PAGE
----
• Woods said the Ohio Bureau of Criminal Investigation has opened an investigation into the shooting. The status of the officer involved is not yet known.
• Demonstrators came to the scene, angered over the shooting, many believing that Ma’Khia had dropped the knife before she was shot, and also saying she was the person who called 911. Others say the officer did not shout an order to drop the knife before opening fire. However, eyewitnesses who saw the incident from the beginning have not yet publicly come forward.
• On Wednesday afternoon, officials in Columbus, including Mayor Andrew Ginther and Interim Chief Woods, held a press conference to answer questions from the media over Bryant's death. At the start, Woods played additional body-camera videos from other officers who responded to the scene as well as the two 911 calls made that lead up to the incident. The mayor says he plans to release more footage, including the patrol car dash-camera video, either later on Wednesday or early Thursday.
• The officer involved in the shooting was identified as Nicholas Reardon, who was the first police personnel to arrive at the scene. He was hired on the Columbus police force in December, 2019, according to The Columbus Dispatch. His body camera illustrates the incident from the time he arrived.

• The use of deadly force was also addressed by Woods. He said that officers faced with "employing deadly force" can respond with deadly force. He was also asked generally about the policy of police use of tasers versus guns, but was not able to comment on Bryant's specific incident. Generally, he stated, “when officers are faced with someone employing deadly force, deadly force can be the response the officer gives.”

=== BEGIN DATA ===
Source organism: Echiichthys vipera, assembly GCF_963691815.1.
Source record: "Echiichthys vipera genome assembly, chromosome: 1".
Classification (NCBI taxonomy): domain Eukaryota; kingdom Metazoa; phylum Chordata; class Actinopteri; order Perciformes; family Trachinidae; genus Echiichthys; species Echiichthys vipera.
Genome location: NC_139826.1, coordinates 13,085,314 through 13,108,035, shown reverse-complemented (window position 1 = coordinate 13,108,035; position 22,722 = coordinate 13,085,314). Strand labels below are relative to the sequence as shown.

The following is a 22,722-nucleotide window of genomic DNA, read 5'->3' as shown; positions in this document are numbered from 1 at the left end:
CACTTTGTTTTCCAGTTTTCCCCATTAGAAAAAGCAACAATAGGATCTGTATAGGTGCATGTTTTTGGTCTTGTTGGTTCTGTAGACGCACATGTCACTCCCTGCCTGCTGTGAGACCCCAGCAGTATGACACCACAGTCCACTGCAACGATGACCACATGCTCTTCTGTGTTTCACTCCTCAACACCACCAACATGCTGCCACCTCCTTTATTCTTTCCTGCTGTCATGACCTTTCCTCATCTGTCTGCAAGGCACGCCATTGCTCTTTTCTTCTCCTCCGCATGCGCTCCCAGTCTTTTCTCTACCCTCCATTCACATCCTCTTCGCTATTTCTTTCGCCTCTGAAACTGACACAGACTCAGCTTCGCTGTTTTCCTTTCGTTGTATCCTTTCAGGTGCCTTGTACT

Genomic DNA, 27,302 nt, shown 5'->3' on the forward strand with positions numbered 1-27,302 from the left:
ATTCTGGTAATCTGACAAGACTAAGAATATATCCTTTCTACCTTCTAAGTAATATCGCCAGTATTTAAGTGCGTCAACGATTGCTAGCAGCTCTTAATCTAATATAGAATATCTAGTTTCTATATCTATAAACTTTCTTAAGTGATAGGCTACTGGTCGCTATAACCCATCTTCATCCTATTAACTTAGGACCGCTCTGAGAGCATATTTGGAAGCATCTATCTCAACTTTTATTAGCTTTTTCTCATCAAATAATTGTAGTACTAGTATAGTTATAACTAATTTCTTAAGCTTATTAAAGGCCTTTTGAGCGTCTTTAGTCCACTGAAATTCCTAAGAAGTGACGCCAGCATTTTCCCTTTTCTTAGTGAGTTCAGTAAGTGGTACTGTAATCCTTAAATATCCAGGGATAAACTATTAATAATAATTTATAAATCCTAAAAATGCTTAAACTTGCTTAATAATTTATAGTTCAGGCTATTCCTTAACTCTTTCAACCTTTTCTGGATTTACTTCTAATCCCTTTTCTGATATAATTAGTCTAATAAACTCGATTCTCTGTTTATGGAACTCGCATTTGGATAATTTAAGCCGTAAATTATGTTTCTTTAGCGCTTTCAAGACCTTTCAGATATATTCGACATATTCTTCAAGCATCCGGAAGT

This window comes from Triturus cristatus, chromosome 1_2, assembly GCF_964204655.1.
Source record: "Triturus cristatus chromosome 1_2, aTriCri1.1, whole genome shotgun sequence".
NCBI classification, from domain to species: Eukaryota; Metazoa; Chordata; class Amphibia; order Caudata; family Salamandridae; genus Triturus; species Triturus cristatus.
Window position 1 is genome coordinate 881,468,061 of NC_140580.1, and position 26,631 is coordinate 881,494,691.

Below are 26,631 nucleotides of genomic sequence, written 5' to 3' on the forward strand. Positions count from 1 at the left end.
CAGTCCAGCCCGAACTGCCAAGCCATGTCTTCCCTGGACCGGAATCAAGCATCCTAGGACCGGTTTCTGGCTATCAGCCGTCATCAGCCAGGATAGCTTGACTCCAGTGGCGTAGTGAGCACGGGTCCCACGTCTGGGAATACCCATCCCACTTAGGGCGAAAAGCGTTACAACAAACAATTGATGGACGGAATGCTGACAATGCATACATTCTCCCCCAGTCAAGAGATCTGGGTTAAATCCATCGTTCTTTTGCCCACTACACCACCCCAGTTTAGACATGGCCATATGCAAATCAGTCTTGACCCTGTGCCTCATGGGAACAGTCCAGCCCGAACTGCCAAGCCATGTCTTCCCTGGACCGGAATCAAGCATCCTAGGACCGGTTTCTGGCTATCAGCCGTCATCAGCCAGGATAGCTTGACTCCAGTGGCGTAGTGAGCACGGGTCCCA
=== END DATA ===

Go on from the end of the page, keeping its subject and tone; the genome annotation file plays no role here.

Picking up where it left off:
“If there’s not deadly force being perpetrated on someone else at that time, an officer may have the opportunity to have cover, distance and time to use a taser," he added. "But if those things are not present, and there’s an active assault going on in which someone could lose their life, the officer can use their firearm to protect that third person."

• The local NAACP released a statement Tuesday questioning the shooting:
“The NAACP Columbus Branch has viewed the body camera footage released to the public and we have several unanswered questions. What threat did this 16-year-old girl pose to the police officer? What steps were taken to deescalate the situation? Why wasn’t a taser or pepper spray used? FInally, how does a call for help result in the death of a 16-year-old?”

Paul Meara contributed to this story.

Editor's Note: This story has been updated.

Latest News

Subscribe for BET Updates

Provide your email address to receive our newsletter.

By clicking Subscribe, you confirm that you have read and agree to our Terms of Use and acknowledge our Privacy Policy. You also agree to receive marketing communications, updates, special offers (including partner offers) and other information from BET and the Paramount family of companies. You understand that you can unsubscribe at any time.